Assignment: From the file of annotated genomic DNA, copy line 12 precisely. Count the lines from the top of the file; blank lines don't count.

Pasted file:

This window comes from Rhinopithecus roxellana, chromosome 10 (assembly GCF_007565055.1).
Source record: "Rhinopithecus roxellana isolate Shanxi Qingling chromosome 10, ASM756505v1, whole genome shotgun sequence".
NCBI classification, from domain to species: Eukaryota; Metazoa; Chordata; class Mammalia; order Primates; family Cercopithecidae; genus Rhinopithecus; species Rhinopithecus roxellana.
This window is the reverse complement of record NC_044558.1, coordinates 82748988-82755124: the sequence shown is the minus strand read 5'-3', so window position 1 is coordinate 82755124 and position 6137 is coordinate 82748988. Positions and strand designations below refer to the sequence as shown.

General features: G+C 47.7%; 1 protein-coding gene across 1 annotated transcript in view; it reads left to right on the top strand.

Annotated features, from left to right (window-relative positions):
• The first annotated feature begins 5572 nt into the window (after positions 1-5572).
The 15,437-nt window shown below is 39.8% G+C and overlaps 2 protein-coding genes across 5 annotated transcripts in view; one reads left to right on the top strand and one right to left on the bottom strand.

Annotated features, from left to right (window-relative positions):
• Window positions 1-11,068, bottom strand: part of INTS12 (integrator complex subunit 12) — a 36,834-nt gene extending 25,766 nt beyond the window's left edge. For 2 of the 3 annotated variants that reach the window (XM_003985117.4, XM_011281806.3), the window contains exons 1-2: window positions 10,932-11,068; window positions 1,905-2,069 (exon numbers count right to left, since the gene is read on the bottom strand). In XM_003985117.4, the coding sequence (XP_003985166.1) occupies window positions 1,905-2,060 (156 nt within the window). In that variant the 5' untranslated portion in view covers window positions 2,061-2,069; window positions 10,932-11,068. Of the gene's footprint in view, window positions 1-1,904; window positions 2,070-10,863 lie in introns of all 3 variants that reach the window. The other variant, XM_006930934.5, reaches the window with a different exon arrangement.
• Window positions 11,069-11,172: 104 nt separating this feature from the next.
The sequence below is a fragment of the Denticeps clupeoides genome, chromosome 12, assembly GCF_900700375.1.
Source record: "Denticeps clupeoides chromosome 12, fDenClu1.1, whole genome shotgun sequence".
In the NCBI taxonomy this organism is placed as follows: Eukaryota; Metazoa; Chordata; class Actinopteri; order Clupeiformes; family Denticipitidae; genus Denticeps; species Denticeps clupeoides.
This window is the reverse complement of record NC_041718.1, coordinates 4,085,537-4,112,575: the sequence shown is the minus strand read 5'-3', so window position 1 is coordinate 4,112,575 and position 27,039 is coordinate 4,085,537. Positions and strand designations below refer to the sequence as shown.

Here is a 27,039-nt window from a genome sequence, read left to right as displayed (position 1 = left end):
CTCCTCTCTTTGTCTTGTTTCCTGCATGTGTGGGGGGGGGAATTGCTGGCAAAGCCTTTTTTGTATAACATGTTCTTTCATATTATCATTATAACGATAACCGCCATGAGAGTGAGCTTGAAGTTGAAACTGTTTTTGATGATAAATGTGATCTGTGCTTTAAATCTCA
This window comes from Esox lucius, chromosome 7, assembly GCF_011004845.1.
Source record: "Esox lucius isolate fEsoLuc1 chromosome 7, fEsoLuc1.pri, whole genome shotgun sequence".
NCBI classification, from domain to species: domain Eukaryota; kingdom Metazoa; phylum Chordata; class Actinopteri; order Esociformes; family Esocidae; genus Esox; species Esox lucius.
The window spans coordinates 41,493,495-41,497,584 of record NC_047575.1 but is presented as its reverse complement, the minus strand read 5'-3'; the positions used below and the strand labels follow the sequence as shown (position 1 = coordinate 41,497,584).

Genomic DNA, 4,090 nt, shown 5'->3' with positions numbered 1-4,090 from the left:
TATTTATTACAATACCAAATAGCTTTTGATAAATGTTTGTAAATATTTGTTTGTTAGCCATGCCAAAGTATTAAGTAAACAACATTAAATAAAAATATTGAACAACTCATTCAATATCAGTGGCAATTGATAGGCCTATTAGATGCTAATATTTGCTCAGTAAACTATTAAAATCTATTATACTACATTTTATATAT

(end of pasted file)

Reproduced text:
The sequence below is a fragment of the Denticeps clupeoides genome, chromosome 12, assembly GCF_900700375.1.